So in the first part of this book I’ll lay out the evidence
that implicates your lifestyle as the deciding factor. If I make
my case, and you become convinced, you’ll have the key to
ending your depression.

 

Your physical health is at stake, too.

 

You may have read that depression is linked to other health
and safety problems, including anxiety disorder, heart disease,
 stroke, cancer, diabetes, Parkinson’s disease, Alzheimer’s
disease, accident proneness, slow recovery from
surgery, and sudden death from natural causes. The link
between depression and these afflictions isn’t surprising, because
what makes you susceptible to them is the same set of
lifestyle mistakes that set you up for depression. Research
shows, again and again, that your lifestyle is the most important
factor in your physical health and longevity. So if you
start living a little differently in order to end your depression,
you’ll wind up in better shape generally, and with a dramatically
increased—we’re talking years—life expectancy. And
believe me, when you stop being depressed, you’ll want to
live a long, long time

 

Five things that wreck your buoyancy

 

What is it about your lifestyle that’s depressing you?

 

To answer, let me begin by speculating a little bit about
you. If you suffer from major depression, my guess is that at
least three of the following statements apply to you. Probably
four of them do. The odds are pretty good that all five of them
do. Let’s see if I’m right...

 

You don’t exercise much.

 

You stay up watching television, surfing the Web,
playing video games, reading, or working, and average
fewer than eight hours of sleep even during
periods when you aren’t depressed.

 

You live on a diet that leans toward some combination
of the following: meat and other animal products,
packaged convenience foods, snacks, sweets,
and fast food.

 

Except at the job (if you work outside the home),
you don’t involve yourself much with people outside
the house.

 

You’re addicted to something.

 

How did I do?

 

If I was right, it was no great feat, because the five lifestyle
mistakes I’m talking about are now widespread in the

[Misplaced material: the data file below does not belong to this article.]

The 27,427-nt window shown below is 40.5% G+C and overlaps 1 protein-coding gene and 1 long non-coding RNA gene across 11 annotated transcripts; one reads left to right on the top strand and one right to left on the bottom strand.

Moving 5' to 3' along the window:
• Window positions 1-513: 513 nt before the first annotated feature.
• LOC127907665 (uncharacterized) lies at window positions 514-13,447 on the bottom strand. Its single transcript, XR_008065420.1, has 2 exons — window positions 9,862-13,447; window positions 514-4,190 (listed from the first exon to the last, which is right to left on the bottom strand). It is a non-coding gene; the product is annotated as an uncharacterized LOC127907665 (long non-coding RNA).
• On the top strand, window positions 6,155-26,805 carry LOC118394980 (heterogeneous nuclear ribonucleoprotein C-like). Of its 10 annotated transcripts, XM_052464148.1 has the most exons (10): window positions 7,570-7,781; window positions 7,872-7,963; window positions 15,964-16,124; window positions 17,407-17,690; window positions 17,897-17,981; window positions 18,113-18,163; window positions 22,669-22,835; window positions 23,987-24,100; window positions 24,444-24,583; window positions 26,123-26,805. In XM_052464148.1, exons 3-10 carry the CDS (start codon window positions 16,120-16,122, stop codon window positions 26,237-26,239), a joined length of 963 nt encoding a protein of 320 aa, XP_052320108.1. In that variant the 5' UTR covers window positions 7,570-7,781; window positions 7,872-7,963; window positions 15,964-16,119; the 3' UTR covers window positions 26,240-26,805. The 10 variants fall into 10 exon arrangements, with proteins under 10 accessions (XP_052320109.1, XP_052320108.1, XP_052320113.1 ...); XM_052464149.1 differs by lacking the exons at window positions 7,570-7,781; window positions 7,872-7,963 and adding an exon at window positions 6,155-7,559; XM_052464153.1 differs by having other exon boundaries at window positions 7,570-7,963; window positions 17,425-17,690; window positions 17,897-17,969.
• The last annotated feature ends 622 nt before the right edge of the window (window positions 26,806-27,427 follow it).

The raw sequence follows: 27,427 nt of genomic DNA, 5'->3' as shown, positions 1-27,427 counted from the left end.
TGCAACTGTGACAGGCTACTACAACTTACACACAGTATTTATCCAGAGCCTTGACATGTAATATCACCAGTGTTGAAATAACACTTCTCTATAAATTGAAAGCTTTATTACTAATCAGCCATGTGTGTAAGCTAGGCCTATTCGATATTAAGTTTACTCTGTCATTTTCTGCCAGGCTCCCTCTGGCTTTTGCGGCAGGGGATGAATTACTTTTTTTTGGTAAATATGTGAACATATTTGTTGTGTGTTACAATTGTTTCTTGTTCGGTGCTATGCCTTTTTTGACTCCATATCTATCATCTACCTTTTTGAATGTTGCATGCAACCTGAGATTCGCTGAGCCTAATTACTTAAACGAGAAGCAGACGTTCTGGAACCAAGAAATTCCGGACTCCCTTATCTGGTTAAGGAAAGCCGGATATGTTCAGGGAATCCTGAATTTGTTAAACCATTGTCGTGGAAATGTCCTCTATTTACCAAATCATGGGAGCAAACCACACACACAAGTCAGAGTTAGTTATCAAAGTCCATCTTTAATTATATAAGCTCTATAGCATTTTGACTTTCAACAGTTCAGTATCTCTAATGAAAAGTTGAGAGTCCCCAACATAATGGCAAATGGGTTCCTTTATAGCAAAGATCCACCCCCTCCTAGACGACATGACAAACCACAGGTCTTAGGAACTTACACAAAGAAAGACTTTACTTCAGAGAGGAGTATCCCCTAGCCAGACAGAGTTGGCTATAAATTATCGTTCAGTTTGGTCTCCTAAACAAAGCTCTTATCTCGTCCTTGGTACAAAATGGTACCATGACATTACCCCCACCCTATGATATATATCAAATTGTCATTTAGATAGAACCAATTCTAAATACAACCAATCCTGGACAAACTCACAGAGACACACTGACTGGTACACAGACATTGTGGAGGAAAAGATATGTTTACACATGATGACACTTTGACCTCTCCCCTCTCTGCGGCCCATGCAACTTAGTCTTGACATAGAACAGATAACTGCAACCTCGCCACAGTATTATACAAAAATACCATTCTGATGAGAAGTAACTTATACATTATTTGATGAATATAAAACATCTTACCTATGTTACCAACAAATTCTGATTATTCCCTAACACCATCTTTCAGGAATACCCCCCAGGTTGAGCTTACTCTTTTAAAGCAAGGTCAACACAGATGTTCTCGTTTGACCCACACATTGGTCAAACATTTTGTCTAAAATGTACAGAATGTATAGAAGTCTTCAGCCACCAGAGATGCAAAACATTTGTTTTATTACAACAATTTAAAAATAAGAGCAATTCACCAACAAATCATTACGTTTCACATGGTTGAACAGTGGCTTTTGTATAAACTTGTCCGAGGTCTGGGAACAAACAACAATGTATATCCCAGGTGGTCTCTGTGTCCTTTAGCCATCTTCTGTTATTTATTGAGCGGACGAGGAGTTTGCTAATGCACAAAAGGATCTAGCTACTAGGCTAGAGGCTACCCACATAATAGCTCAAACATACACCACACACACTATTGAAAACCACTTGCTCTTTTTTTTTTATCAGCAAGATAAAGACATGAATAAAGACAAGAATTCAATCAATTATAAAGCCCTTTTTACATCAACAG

U.S., not only among people who get depressed, but across
the population as a whole. Scant exercise, meager sleep, nutritional
recklessness, social isolation, and serious addiction
have come to be as American as Mrs. Smith’s Frozen Apple
Pie. The U.S. leads the world in these trends.It’s why we
surpass all nations in depression, as well other lifestyle dis-
orders such as obesity, hypertension, heart disease, and
diabetes.

 

Read more about Up Without Meds and order it at

Up Without Meds, by Mark Myers

 

http://www.amazon.com/without-Meds-lifestyle-depression-antidepressants/dp/0980041902

 

I n d e x

Note: the index did not reproduce here exactly as it is in the book. The indentations have been lost. It is easier to read the index within the book itself.

 

5 Mile Island 88

5decisions.com 12, 29, 46, 70, 78, 96,

104, 115, 132, 140, 146, 156, 159, 171, 173,

181

A

Accident proneness 2

Addiction

see also alcoholism

Amish immunity to 43

blackmailing dynamic of 133

choice in 144

damaging effects to lifestyle of 139

deifying 143

depression’s synergistic relationship

with 36, 133

enouraging statistics on recovering from

144

filling needs in ways other than 146

food 111, 139

high rate in America of 3, 138

hitting bottom in 143

Internet 141

loan-shark dynamic in 133

negative effects on lifestyle of 136

recovery

plan for 142

preparatory work in 146

role of exerise in 76

struggle isn’t necessary in 142

social aspects of 139

vulnerability of depressives to 134

War Generation relatively free of 40

Addictive habits 141

Ads, drug-company 178

effect on doctor behavior 27

Agave nectar, blue 19

Alcoholics Anonymous 144

deification of addiction in 143

directory of meetings for 171

and self-selection 142

as a way to socially connect 131

Alcoholism

acknowledging feelings of helplessness

in 144

choosing for or against 143

depression’s synergistic partnership

with 136-7

my own painless recovery from 17, 20-1

recovering on your own from 145

recovery

importance of self-selection in 142

role in ending depression of 38

Alzheimer’s disease

cholesterol as a factor in 105

depression’s link to 2, 166

role of exercise in preventing 75

Americans

capacity for change among 180

high rate of depression among 180

American Academy of Sleep Medicine 93

American Diabetes Association 60

American Medical Association 48, 51, 74

American Sleep Foundation 94

Amish 42-3, 67, 179

Anandamide 133

Anchoring habits 159

Antidepressants

addictive properties of 62

cost of 59

dangers of 59, 60

distorted results in trials of 54

efforts to conceal the poor results of 52

hazards of long-term use of 60

inefficacy of 48

lifestyle changes more effective than 13

mistakes doctors make in prescribing

48

other medications interact dangerously

with 60

percentage of Americans taking 48

placebo effect of 11, 54

poor performance of 47, 53-4, 57

a recommendation to stay on 11

side effects of 58

unknown dangers of 61

unpredictability of 50, 58

Anxiety 58, 62, 90, 136, 155

Apnea, sleep 92-3

Archer Daniels Midland 99

B

Bad Bulb Test 36-7

Beck Depression Inventory 44

Beliefs, the power of 53-4

Berkeley, University of California at 73

Bessemer-process steel 33

Beth Israel Medical Center 51-2

Big Mac 111

Blood

glucose 102

pressure, effect of sedentary lifestyle

on 71

sugar

effect of exercise on 83

permanent effect of high-GL foods on

103

Bone density, antidepressants’ effect on

60

Boomers, poor health of 46

Boston University 73

Bristol-Myers Squibb 63-4

Brookhaven National Laboratory 102

Buddy program, support provided by 181

Burton, Robert 69, 70

C

Cacioppo, John 118

California, University of 25, 73

Cancer

depression’s relationship to 2